early screening

An early diagnosis with no access to treatment is immoral

I watched a lecture today given by Dr. Ami Klin, an academic with expertise in autism. For the first time in many months, I thought here’s a guy who really understands. The lecture is 22 minutes long, and well worth the time.

Dr. Klin discusses research which has resulted in the ability to identify autism
reliably at six months of age, prior to the age where behaviors characteristic of autism typically begin to appear. Where he garnered my respect was when he said that an early diagnosis is useless if parents do not have access to effective treatment for their children. This seems like an obvious point but it is often overlooked by many professionals and particularly policy makers.

We parents have been saying this for the last 20 years! Put simply, early diagnosis without access to treatment is immoral. Substitute autism with leukemia and everyone understands that a diagnosis without access to treatment is cruelty. Finally, we have an academic who makes it very clear that autism treatment and early diagnosis combine as a moral issue. When speaking about early diagnosis, Klin says, “But this [early diagnosis] would be immoral if we didn’t also have an infrastructure for intervention, for treatment.”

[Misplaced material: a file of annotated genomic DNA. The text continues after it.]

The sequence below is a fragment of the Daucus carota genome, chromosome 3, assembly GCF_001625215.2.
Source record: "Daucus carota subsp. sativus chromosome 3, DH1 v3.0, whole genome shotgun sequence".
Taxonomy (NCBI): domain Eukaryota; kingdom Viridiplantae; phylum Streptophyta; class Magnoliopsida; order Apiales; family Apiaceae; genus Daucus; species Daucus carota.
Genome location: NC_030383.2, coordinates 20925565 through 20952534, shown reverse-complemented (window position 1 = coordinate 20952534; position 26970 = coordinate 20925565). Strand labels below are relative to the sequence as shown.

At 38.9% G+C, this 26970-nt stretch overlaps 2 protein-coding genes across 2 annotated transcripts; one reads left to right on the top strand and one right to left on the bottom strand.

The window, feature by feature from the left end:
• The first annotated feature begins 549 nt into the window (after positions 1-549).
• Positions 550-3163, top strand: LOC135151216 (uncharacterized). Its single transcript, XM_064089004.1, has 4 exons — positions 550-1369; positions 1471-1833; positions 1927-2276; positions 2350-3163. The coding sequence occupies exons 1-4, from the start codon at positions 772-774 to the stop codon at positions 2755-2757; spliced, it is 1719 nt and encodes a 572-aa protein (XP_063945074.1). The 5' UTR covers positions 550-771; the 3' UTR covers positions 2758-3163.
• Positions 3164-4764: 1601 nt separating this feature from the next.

Thank you, Dr. Klin, for boldly speaking the obvious and advocating for access to necessary autism treatment. Hopefully, we will hear more from Dr. Klin in the future!

Routine screening for autism is not routine enough

Everyone talks about how crucial early diagnosis is for children with autism. I wholeheartedly agree. Why then, are we having such a difficult time making this happen? The screening process is quick, easy and unobtrusive. What is the obstacle then? Read more...